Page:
Contrapunctus X

The galaxy M82 in Ursa Major (the Big Dipper) is a curious beast. Multiwavelength observations reveal not only the usual disk, but also a huge burst of high-energy emission from the galaxy’s core. Part of the galaxy’s appearance is due to — you guessed — interaction with a large nearby neighbor, the spiral M81, but part of it is another reason. Lurking at the heart of many galaxies, including our own, is an enormous black hole. The one in M82 may be several thousand times the mass of our own Sun; other holes may be several millions of solar masses. The violent explosion visible in M82 above can only be seen when we observe the galaxy in X-rays or other parts of the spectrum our eyes cannot detect. To the naked eye, in visible light, M82 looks innocuous enough, but its hidden interior profoundly affects its appearance and evolution. Image credit: NASA / HST, Spitzer Space Telescope.

After the lighthearted Contrapunctus IX comes a double fugue with significant connections to other parts of the cycle.

To get things started, Bach introduces a new subject, a distant variant of the third subject of Contrapunctus VIII.

This subject has a “jabbing” character that I feel lends itself well to the sharply marcato interpretation on the great organ I have given it here. It enters rapidly in all four voices, using rectus and inversus forms. But then, at 0:36, the AOF subject variant from Contrapunctus V returns:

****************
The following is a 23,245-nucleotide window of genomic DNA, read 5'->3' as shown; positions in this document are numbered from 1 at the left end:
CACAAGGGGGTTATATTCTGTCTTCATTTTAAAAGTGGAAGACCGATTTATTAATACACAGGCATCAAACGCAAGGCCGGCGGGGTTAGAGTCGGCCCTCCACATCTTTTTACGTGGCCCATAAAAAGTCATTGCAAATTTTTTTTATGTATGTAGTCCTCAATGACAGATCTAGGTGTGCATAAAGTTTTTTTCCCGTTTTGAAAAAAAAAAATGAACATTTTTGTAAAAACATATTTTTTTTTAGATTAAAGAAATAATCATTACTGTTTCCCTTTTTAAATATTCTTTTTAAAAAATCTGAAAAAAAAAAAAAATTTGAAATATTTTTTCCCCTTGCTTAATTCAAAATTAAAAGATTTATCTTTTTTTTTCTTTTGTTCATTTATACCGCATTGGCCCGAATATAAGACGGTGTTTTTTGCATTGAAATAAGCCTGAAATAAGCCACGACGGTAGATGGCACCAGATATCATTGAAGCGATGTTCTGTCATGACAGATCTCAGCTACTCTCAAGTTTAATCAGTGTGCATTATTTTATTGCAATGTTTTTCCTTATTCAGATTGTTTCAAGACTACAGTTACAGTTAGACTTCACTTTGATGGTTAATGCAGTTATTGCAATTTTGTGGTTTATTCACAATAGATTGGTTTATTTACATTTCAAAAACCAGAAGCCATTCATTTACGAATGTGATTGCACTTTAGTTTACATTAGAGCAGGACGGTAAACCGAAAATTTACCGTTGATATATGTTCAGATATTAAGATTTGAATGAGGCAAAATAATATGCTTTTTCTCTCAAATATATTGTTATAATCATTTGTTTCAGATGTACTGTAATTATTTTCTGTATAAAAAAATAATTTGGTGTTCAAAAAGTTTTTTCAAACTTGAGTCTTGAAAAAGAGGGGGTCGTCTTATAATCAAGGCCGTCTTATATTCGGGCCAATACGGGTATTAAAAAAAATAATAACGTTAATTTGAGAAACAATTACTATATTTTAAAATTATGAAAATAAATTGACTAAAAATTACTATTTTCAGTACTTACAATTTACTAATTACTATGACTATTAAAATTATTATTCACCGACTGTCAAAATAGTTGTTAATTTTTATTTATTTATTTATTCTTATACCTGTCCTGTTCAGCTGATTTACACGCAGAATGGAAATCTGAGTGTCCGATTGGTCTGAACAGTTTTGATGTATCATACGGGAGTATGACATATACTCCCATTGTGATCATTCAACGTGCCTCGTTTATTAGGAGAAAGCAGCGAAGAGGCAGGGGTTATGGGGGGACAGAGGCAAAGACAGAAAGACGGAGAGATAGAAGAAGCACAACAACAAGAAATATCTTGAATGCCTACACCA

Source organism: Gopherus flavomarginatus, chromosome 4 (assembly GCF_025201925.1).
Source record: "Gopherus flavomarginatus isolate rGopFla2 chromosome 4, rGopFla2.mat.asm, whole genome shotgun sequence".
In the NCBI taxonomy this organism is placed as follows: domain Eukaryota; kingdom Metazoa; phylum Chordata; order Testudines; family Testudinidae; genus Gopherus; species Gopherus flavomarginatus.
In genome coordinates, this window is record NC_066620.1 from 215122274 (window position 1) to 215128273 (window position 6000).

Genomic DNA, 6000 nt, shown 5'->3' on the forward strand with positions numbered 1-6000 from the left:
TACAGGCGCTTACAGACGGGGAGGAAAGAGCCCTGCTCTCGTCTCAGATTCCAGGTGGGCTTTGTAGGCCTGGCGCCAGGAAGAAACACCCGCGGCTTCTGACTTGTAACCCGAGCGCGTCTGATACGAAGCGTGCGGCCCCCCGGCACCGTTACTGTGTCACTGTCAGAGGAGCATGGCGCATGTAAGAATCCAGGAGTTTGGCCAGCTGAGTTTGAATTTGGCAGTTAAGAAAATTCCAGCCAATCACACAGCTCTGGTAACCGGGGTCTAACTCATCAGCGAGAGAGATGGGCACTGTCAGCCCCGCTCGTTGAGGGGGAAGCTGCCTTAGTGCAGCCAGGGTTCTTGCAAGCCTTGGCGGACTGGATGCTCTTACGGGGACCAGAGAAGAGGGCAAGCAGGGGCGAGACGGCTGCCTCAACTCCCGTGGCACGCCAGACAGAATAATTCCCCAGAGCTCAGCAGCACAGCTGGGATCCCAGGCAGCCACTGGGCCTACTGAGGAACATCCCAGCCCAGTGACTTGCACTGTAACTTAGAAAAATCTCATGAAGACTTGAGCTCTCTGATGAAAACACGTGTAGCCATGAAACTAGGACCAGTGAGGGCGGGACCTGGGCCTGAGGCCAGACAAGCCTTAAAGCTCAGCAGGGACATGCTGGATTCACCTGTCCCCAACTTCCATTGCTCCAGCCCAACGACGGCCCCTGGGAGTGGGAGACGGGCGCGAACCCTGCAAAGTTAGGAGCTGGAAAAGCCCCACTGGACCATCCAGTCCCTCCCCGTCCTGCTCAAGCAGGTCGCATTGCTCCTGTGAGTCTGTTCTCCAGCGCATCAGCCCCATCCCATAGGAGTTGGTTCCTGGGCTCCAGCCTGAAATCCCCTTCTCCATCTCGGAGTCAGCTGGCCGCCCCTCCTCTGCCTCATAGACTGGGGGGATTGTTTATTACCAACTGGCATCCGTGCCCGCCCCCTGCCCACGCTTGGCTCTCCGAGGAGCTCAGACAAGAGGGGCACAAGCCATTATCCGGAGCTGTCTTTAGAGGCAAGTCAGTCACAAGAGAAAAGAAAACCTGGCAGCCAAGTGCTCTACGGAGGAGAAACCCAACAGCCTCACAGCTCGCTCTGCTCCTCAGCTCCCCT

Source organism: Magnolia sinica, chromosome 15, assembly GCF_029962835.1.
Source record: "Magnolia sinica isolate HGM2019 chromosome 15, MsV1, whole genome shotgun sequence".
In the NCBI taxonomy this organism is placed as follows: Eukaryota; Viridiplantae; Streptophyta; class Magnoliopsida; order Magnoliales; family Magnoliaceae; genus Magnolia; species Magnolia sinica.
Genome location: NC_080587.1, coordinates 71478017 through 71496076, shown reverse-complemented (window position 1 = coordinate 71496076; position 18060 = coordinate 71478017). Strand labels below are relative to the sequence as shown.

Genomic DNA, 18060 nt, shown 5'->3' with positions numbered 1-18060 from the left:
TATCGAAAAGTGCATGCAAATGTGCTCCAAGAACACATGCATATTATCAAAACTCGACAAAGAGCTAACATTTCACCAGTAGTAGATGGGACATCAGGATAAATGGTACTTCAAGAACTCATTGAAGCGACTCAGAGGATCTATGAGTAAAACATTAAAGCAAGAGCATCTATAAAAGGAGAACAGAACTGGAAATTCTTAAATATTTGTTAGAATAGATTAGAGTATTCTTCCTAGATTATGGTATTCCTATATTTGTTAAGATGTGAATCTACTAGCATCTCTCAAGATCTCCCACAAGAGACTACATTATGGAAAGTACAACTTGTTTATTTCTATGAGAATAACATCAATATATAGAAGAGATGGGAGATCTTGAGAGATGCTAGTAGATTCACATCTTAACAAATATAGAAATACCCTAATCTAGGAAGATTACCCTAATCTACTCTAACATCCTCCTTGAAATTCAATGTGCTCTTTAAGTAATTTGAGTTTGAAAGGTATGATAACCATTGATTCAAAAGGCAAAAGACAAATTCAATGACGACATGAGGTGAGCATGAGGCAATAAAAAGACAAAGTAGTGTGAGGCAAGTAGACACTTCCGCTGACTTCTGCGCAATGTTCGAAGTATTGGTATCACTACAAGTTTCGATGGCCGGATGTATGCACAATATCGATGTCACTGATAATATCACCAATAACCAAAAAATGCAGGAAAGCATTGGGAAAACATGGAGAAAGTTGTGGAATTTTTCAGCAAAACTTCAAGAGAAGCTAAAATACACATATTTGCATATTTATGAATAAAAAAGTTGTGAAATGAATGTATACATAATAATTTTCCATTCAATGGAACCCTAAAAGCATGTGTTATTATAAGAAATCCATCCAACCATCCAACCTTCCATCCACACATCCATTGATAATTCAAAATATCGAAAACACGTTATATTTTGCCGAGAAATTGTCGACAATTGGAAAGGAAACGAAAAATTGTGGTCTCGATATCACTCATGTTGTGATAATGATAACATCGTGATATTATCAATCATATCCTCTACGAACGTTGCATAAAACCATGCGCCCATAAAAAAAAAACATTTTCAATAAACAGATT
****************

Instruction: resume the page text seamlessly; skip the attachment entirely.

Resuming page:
This introduces a central section of the fugue with a more pastoral nature, in clear contrast to the declamatory opening. Snippets of the main subject try to return periodically (listen for them in the swell organ), and eventually they do take over, leading the fugue back to its more sharply defined nature — both with both components singing in swirling arcs around one another.

This fugue is related to other parts of the cycle. The tumbling episodic material at 1:20 and 1:58 recalls the later episodes of Contrapunctus V. Even more significant is a brief passage at 0:36, at the transition between the “outer” and “inner” part of the fugue. It goes by so fast as to seem almost an afterthought, but here it is, bridging the parts in the bass voice:

AOF addicts will recognize this as a verbatim quote of the first part of the second subject of Contrapunctus XIV! Moreover, in the soprano above it is the main AOF subject, in the variant in which it will appear in the satisfactory completion of the final fugue. Given that this bridge could have been written following correct fugal procedure in a number of ways, I would speculate (and that’s all this is) that this fragment is a hint by Bach to the end of the cycle, and the manner in which the final theme would have appeared.

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